Thanks for the reply. The calc I shared doesn't work for me. I did a poor job explaining because this is hard to word, hopefully this provides some clarity:
In my workbook the Apples (calc) formula is straightforward, i.e:
IF [Apples 2015 (p)]>0
[Apples 2015 (p)]
and so on...
What I wish to do is create another calculated field that uses the values in Apples (calc), let's call it "Apples 2" and compute this math:
(LOOKUP(ZN(SUM([Apples 2])), -2) + (LOOKUP(SUM(([Apples 2])), -1)*2))/3
Logically, I want to use Apples 2 for this calculation because the math should be a moving calculation. Using Apples 2, however, creates a circular reference which Tableau doesn't like. If I use Apples (calc) in place of Apples 2 there is an illusion that the calculated field works, but it's not the result I want.
Here's an example of the result I'm looking for:
Using the parameters a user enters 500 for 2015 and 500 for 2016. These entries 'overwrite' values in Apples (calc). Apples 2 displays apples for 2017, 2018 and 2019 as 500 because (500+(500*2)) / 3 = 500 or (Apples 2015+(Apples 2016 *2)) / 3 = 500
Right now, Calculation1 DOES show 500 for 2017.
The offsets in LOOKUP go to specific locations. From 2017, an offset of -2 goes to 2015 and collects the value 500. And from 2017, the offset of -1 goes to 2016 and also collects 500, and you get the results you expect. (Calculation 1 is using [Apples (calc)] still.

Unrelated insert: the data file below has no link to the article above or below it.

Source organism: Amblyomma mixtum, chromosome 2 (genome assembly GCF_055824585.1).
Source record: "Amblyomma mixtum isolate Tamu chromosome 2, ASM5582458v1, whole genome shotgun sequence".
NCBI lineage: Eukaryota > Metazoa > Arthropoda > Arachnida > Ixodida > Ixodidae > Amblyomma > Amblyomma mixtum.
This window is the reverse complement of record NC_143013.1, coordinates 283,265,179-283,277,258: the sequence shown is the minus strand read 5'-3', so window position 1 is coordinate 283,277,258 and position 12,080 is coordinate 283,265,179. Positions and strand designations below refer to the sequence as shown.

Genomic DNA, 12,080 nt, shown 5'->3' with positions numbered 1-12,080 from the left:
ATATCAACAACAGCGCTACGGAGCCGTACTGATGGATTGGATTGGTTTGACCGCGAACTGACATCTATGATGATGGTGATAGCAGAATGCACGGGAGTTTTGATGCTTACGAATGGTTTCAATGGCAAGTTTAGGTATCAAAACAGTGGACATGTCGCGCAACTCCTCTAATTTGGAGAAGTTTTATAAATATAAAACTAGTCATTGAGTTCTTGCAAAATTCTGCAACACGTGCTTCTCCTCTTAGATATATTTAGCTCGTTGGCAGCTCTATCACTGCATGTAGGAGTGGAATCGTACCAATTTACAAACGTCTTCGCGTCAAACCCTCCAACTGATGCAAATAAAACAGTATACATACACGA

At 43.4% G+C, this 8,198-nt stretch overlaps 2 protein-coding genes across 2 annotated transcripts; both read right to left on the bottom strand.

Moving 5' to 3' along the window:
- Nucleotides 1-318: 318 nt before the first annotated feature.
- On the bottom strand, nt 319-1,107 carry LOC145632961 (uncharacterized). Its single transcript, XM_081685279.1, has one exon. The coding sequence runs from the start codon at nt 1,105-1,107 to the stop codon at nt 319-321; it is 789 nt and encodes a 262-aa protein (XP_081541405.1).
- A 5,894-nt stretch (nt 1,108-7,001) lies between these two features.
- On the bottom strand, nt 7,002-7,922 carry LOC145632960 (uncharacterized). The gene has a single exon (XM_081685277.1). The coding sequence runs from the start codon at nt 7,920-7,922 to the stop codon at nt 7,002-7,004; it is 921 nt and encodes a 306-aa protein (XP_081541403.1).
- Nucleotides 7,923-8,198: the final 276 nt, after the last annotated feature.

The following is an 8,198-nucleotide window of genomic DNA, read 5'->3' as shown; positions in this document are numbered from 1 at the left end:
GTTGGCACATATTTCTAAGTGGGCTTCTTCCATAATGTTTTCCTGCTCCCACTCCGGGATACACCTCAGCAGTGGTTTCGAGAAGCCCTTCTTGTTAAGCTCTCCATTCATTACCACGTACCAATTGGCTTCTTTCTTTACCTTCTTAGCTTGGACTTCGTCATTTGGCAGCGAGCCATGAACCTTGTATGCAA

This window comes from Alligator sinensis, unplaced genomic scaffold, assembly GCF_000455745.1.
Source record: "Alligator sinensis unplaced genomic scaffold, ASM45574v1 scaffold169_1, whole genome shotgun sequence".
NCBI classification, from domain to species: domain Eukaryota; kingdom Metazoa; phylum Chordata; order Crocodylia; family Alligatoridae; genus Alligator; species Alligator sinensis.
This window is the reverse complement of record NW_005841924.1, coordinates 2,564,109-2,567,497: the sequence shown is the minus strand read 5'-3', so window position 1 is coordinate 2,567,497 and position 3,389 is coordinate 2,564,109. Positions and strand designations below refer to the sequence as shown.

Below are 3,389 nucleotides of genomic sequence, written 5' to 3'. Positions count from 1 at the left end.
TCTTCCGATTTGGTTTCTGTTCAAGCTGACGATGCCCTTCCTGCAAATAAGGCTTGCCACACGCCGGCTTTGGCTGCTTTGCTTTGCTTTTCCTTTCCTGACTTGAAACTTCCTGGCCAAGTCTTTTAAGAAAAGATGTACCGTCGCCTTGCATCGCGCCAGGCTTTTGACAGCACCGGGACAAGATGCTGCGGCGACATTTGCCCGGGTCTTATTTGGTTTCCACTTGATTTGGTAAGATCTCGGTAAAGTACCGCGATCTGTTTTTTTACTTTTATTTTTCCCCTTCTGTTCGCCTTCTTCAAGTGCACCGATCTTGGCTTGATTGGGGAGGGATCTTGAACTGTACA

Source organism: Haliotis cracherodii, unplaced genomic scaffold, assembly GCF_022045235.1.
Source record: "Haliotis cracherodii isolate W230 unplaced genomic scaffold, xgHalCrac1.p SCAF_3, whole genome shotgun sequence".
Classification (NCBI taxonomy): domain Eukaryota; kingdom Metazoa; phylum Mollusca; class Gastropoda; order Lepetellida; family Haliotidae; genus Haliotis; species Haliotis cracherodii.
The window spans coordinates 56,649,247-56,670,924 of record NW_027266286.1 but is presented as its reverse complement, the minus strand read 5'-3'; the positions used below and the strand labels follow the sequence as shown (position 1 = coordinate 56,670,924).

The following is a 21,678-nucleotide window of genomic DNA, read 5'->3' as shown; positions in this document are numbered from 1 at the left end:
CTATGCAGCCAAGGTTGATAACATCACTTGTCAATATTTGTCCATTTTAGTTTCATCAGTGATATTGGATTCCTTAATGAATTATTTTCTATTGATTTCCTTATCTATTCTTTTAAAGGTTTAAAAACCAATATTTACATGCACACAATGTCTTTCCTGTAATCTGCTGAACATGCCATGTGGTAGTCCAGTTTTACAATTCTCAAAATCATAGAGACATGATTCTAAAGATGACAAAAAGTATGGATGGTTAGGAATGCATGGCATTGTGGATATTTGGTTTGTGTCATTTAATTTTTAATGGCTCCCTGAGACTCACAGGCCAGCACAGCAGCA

But in 2018, the offset of -1 is getting 2017's data, so you're not getting 500 any more.
Let me ask about 2015. Right now Calculation1 is going back 2 and 1 years respectively. And I'm guessing it is giving you the value you want. Likewise 2016, though part of the calc is using the 500 override value stored in 2015.
What I don't understand is why you expect 2018 to arrive at 500 when no override value was shoved into 2017. (Likewise 2019.)
Your question leads to my point about the circular reference. I want the calculation to be moving. Meaning, when 2015 and 2016 both become 500 after input from the parameters so does 2017 because of the calculation. Since 2016 and 2017 are now 500 so should be 2018 because it uses the same formula to receive its value.
I'm not seeing any of your attachments.
I am guessing, then, that once any year gets set by a parameter, all subsequent years need to adjust accordingly.
You want to look at the PREVIOUS_VALUE function. This is the place where tableau gives us recursion. But one problem I see is that PREVIOUS_VALUE will only look back one cell. (Thus the name, "previous".)
Maybe you would have to have some parallel calc that uses previous value, and stores for a given year the previous year's value. (Just thinking out loud here...) Your solution probably lies with PREVIOUS_VALUE though. One way or another.
Basically a table calculation that uses the formula provided
Joshua -- I've been hacking around with PREVIOUS_VALUE and keep getting oh, so close. But I can't escape recursion trying to reach back TWO cells.